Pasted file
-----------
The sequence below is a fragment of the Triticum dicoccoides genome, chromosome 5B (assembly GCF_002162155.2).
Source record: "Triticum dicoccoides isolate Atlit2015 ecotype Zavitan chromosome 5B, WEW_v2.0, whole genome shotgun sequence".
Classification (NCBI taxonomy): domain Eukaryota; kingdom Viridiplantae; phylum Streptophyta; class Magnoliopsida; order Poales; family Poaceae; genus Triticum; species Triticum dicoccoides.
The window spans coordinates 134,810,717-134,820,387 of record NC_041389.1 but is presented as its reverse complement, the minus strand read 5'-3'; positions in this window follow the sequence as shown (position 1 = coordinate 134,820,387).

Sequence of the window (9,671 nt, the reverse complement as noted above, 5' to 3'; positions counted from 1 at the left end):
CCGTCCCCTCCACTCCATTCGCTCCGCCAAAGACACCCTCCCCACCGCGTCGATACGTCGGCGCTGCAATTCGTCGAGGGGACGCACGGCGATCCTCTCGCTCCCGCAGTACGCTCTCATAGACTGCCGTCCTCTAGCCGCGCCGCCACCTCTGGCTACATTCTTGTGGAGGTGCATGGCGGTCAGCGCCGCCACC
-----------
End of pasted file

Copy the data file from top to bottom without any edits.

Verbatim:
The sequence below is a fragment of the Triticum dicoccoides genome, chromosome 5B (assembly GCF_002162155.2).
Source record: "Triticum dicoccoides isolate Atlit2015 ecotype Zavitan chromosome 5B, WEW_v2.0, whole genome shotgun sequence".
Classification (NCBI taxonomy): domain Eukaryota; kingdom Viridiplantae; phylum Streptophyta; class Magnoliopsida; order Poales; family Poaceae; genus Triticum; species Triticum dicoccoides.
The window spans coordinates 134,810,717-134,820,387 of record NC_041389.1 but is presented as its reverse complement, the minus strand read 5'-3'; positions in this window follow the sequence as shown (position 1 = coordinate 134,820,387).

Sequence of the window (9,671 nt, the reverse complement as noted above, 5' to 3'; positions counted from 1 at the left end):
CCGTCCCCTCCACTCCATTCGCTCCGCCAAAGACACCCTCCCCACCGCGTCGATACGTCGGCGCTGCAATTCGTCGAGGGGACGCACGGCGATCCTCTCGCTCCCGCAGTACGCTCTCATAGACTGCCGTCCTCTAGCCGCGCCGCCACCTCTGGCTACATTCTTGTGGAGGTGCATGGCGGTCAGCGCCGCCACC